Letter Re: Breeding Guinea Pigs as a Protein Source?

Mr. Rawles,
My husband and I are having a preparedness debate that we were hoping you could shed some light on. While he’s more of a conventional preparer (food, supplies, guns) I prefer to think of “things” that would help us survive if we were to ever run out of, or lose the conventional supplies. This distinct difference in preparation brings me to my story.

Several months ago I was watching a special on, I believe National Geographic, where the camera crew followed an actor on his journey through the country of Peru. On his trip he went into the Andes Mountains and spent several days with a Peruvian family. He tried to learn some of their language, customs, and try the foods they survive off of. This is where I became interested – aside from the grains and vegetables that they grow, the main staple of meat for the villagers in this area are guinea pigs. In Peru guinea pigs are called Cuy [Cuyes, Cuyos in the plural] and they are considered a delicacy in many parts of the country, and eaten only on special occasions, though in this village it seemed to be a daily occurrence.

My husband thought I was insane for even suggesting that we eat guinea pigs, and maybe you will too, but my rationale for it is this: In a TEOTWAWKI situation you can’t be picky about what you eat, and what you eat should provide more energy than you expend acquiring it. Guinea pigs are easy to breed, easy to feed, and easy to “hunt” (and by hunt I mean pick up off the ground). They are high in protein, (supposedly) tender and delicious, and one guinea pig per person provides a hearty meal.
My question to you is: would you, as the preparedness guru, consider breeding guinea pigs as a food source – a good move?
Sincerely, – M Q B.

The Memsahib Replies: I bred Cavies (Guinea Pigs) for several years. At the peak, I had about 100 of them. In my case, I was breeding them to develop genetics for good maternal instincts, easy birth, and beautiful coat colors and coat texture variations. (BTW, breeding cavies is fantastic for homeschoolers to learn about genetics, since the gestation period is so short–around 65 days.) I sold all of my “extras” (that didn’t meet the strict genetic goals of my breeding program) to a wholesaler that provided young cavies to pet stores and the cavy show trade. In all, I sold about 300. Cavies are quite easy to breed, but raising them to butcher size might take a lot of time.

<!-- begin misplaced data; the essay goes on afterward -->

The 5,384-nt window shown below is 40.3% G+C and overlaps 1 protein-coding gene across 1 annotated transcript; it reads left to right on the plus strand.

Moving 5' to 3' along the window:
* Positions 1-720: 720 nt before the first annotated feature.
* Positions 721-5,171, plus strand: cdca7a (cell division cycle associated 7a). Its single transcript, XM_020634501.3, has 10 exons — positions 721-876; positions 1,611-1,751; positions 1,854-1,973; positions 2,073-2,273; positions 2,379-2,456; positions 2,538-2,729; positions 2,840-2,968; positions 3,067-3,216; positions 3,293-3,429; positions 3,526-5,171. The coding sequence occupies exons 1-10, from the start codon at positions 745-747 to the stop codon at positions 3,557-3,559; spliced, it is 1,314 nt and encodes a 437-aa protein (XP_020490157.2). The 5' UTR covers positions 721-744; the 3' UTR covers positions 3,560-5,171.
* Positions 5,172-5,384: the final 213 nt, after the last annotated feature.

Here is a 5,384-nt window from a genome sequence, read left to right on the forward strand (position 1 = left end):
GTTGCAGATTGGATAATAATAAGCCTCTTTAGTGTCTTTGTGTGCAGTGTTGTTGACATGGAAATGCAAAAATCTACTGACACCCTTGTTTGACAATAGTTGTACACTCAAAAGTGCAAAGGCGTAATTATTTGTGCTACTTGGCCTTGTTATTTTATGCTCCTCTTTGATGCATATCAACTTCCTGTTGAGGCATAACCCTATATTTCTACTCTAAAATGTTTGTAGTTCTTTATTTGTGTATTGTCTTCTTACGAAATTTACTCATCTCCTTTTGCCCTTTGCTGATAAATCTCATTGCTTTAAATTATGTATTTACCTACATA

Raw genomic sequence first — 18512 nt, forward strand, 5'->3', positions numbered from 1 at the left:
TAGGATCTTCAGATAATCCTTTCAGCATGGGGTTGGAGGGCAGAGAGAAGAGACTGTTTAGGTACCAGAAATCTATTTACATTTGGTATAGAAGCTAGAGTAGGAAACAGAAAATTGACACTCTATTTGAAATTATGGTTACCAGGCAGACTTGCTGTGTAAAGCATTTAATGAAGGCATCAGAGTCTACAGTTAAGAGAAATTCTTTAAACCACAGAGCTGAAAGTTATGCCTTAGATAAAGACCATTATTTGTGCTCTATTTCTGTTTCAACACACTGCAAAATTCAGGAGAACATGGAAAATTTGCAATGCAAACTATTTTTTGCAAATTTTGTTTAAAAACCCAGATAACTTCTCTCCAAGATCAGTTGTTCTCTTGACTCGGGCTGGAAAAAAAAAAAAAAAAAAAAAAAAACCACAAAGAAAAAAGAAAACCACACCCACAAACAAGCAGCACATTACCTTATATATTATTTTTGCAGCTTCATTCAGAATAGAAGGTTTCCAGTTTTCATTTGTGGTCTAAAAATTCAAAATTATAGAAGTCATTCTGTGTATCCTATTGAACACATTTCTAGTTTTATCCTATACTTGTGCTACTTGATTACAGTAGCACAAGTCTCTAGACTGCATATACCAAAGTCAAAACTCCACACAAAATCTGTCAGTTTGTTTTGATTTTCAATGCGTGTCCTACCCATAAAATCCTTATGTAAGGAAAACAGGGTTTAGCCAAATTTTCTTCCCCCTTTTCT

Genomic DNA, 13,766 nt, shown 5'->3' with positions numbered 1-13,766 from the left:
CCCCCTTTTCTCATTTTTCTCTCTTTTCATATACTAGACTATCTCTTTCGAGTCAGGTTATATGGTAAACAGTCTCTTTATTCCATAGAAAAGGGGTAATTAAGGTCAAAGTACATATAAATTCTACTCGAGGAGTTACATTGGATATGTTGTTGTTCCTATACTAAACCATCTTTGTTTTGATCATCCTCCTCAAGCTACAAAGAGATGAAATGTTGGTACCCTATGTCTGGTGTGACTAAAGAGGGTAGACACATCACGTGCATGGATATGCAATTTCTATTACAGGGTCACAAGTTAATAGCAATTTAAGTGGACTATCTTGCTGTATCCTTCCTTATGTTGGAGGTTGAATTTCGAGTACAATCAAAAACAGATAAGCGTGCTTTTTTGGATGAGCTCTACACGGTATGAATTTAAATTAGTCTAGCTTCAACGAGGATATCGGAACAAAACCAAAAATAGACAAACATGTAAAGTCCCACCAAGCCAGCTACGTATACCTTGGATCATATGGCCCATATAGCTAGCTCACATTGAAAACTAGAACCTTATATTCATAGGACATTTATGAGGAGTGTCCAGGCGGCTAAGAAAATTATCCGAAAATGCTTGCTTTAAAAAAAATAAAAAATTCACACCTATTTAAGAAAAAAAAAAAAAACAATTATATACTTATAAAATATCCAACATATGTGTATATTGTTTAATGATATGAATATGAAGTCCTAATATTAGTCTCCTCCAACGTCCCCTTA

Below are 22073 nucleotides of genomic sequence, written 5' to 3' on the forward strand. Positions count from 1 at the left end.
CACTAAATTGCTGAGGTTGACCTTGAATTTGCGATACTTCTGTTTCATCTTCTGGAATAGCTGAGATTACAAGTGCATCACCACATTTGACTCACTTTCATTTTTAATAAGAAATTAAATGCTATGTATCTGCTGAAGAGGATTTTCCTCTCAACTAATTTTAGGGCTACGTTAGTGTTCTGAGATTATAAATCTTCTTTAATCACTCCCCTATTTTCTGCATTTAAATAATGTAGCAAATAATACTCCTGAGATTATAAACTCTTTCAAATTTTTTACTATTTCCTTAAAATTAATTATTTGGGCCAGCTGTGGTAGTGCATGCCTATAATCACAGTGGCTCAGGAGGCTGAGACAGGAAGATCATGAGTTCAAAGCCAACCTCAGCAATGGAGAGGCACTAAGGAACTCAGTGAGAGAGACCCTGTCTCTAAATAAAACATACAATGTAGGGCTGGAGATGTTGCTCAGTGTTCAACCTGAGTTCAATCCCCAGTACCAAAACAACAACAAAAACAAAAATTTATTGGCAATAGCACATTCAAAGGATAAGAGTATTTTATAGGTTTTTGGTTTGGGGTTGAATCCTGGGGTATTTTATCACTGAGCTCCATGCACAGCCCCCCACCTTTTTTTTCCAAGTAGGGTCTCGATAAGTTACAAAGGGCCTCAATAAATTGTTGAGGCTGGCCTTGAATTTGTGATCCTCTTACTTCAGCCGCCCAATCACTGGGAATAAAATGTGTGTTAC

I never raised mine for butcher, but I did raise 150+ Rex rabbits for butcher. In a survival situation, I’d prefer cavies, since they don’t tunnel (which would be an escape risk), and they can be successfully bred in colony ground pens. (This is difficult, at best, with rabbits, because of their prodigious tunneling, vicious fighting, and the tendency of mothers to eat their young, when under stress!)

In summary, I have bred both rabbits and cavies. If your goal is to have very small livestock as a protein source, in a warm climate, then I’d recommend cavies, for self-sufficiency.

Warning: While rabbits are prone to biting and kicking and scratching (I have the scars on my forearms to prove it), cavies are so adorable that there is the risk that in pre-TEOTWAWKI times, family members may prove too tender-hearted to ever be able to slaughter, butcher, and eat their cavy friends. The grateful “wheet, wheet” call of of a cavy when presented a carrot treat can melt an owner’s heart! I call this Too Cute Tribble Syndrome (TCTS). But I must reiterate that we had no such compunctions when it came to rabbits! (They were cute, but they never “talked back” to us.) I’ve butchered almost 150 rabbits, with no remorse.